During pregnancy, a woman’s immune system becomes suppressed, making it more difficult to fight off infection. Risks for the mother include: Urinary tract infections, coughs, colds, flu, vaginitis, and postpartum infections.
Pregnant women’s risks of developing infections are due to certain changes taking place in their bodies during pregnancy.
Changes in a woman's immune system during pregnancy include:
- Decreased activity of NK cells ("natural killer" white blood cells), which kill cells that have been infected with a virus or that are part of a tumor)
- Decreased activity of T cells, which help to control infections caused by viruses
- Decreased production of cytokines, which are released from immune cells to recruit other cells to help fight infection.
In addition to the immunologic changes that occur during pregnancy, hormonal changes can predispose you to infection.
- Increased progesterone levels relax the ureter and bladder muscles and so urine may stay in the bladder too long to cause urinary tract infections (UTIs).
- Increased estrogen levels predispose you to frequent yeast infections (candidiasis).
- Because your lungs contain more fluid during pregnancy and pressure on the lungs from the abdomen makes it harder to clear this fluid, you are also more likely to develop pneumonia.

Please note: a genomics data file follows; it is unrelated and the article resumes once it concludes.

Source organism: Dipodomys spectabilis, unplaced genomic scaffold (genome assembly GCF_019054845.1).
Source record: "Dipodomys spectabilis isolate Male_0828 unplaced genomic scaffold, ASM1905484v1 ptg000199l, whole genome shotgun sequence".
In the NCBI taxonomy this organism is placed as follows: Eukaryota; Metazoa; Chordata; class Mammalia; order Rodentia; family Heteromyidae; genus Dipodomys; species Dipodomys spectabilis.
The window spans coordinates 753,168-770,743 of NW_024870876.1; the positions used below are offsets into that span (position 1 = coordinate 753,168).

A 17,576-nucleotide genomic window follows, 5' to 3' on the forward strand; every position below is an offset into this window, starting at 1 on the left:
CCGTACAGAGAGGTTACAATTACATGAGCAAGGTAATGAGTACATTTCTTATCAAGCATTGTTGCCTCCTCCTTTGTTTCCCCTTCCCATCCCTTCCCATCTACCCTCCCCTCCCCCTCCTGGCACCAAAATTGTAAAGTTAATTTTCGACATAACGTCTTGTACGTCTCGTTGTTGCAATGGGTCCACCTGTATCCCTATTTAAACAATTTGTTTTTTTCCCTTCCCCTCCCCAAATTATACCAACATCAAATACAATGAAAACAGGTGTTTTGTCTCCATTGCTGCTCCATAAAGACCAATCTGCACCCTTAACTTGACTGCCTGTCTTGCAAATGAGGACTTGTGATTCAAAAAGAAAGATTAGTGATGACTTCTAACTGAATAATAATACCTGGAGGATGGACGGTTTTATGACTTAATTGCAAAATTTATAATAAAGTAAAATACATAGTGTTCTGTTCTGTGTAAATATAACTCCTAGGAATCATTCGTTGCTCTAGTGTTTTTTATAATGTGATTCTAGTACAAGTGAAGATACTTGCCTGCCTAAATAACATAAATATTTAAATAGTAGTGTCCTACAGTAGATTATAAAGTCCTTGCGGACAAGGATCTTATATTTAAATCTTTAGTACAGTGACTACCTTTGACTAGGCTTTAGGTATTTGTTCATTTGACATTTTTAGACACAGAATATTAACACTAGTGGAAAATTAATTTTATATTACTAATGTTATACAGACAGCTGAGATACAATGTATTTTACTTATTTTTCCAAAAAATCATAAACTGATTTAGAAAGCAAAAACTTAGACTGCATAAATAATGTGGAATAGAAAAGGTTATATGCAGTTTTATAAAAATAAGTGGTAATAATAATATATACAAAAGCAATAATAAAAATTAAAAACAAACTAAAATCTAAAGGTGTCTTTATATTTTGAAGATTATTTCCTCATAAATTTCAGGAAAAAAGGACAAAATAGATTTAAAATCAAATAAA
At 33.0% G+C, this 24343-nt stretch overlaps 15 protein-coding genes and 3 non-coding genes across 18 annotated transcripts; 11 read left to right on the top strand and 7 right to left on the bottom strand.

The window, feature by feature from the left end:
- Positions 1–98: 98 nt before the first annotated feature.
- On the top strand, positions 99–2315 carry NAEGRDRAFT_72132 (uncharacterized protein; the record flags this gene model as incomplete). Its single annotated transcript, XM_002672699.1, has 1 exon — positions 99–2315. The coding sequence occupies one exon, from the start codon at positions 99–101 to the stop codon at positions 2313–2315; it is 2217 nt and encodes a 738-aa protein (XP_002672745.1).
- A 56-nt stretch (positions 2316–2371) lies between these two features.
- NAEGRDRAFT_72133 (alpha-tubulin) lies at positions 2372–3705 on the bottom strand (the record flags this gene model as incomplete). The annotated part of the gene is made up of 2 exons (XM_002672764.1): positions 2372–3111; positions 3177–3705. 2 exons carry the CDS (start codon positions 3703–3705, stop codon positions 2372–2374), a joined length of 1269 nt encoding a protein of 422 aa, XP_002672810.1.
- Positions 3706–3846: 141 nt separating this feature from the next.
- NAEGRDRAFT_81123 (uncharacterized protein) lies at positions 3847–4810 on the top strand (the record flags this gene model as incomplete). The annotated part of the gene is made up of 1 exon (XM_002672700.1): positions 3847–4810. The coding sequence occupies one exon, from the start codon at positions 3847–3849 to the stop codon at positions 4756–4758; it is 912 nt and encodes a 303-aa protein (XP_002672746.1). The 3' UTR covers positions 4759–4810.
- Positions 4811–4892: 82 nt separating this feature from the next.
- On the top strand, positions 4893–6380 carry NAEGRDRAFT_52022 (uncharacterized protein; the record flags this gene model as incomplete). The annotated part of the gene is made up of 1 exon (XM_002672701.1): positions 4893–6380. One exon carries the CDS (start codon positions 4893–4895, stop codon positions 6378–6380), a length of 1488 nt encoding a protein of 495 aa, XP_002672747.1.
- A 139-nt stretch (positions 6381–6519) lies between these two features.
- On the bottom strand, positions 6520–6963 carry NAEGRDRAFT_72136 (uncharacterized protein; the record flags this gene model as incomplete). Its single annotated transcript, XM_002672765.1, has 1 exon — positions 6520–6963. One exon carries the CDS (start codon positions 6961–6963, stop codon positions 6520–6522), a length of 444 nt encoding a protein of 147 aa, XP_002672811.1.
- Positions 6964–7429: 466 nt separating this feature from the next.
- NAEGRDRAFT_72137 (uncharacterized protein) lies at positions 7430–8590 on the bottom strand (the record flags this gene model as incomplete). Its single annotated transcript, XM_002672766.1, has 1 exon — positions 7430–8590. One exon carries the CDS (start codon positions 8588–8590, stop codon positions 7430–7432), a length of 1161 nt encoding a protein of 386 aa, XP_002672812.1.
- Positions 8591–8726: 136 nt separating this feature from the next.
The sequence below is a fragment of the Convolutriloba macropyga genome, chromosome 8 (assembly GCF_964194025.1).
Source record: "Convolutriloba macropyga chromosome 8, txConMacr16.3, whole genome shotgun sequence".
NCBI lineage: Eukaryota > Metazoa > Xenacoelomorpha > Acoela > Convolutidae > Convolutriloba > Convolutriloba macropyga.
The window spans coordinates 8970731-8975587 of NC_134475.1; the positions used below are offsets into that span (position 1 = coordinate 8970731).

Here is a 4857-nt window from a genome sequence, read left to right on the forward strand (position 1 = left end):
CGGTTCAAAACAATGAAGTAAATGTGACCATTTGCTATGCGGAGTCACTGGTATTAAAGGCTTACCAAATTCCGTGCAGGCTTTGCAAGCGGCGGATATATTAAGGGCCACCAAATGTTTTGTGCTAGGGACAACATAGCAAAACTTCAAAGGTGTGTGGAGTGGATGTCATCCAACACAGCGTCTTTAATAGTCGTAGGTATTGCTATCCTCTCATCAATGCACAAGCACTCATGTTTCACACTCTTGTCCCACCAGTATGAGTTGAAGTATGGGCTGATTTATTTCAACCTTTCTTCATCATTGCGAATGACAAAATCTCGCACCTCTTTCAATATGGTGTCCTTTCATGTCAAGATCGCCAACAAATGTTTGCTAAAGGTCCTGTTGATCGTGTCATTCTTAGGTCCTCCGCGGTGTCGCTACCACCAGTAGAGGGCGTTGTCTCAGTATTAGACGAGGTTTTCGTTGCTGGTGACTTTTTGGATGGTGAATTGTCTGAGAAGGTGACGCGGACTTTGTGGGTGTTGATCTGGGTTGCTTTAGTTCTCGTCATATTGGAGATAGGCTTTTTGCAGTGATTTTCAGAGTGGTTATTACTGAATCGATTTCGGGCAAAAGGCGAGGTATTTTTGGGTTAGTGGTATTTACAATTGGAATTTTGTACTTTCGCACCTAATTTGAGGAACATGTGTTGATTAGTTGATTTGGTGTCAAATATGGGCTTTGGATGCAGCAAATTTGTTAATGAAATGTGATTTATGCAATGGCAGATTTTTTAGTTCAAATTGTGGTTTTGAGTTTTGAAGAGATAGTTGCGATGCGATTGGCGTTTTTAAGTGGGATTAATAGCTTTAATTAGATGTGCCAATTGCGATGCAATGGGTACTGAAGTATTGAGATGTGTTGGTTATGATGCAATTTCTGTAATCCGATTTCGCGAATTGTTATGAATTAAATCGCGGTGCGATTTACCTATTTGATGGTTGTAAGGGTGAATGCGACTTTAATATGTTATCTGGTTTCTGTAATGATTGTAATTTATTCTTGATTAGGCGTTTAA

- As a result of pressure of the growing uterus on the ureters and bladder, there is retention of urine and susceptibility toUTIs (urinary tract infections)
Risks for the baby include: Cytomegalovirus infection (CMV), toxoplasmosis (toxo), and parvovirus can all be transmitted from mother to baby and lead to serious injury to the unborn child.
Risks for the mother and baby include: Infections like syphilis, listeriosis, hepatitis, and HIV present grave risks for both the mother and the baby.
Diet: Consume vitamins (prenatal vitamins), eat nutritious food (whole foods, namely, lots of fresh garlic, green leafy vegetables, and fresh citrus for holistic health), exercise regularly, and drink lots of water. You must stay away from caffeinated products (coffee, Coke), alcohol, and shellfish as a rule.
Exercise & Massage: A regular exercise program benefits the cardiovascular system, improves blood flow, flushes toxins, keeps endocrine system working well, circulates antibodies, and reduces stress and pain. Massage has been shown to increase immune system function. Be sure your exercise program is done under the guidance of your doctor.
De-stress: Find time to unwind. The best way to nurture your immune system is mental, not physical. Keeping a positive attitude and preventing stress are crucial to maintaining a healthy immune system.
Vaccinations: Get vaccinated for both the seasonal influenza and the H1N1 (swine flu).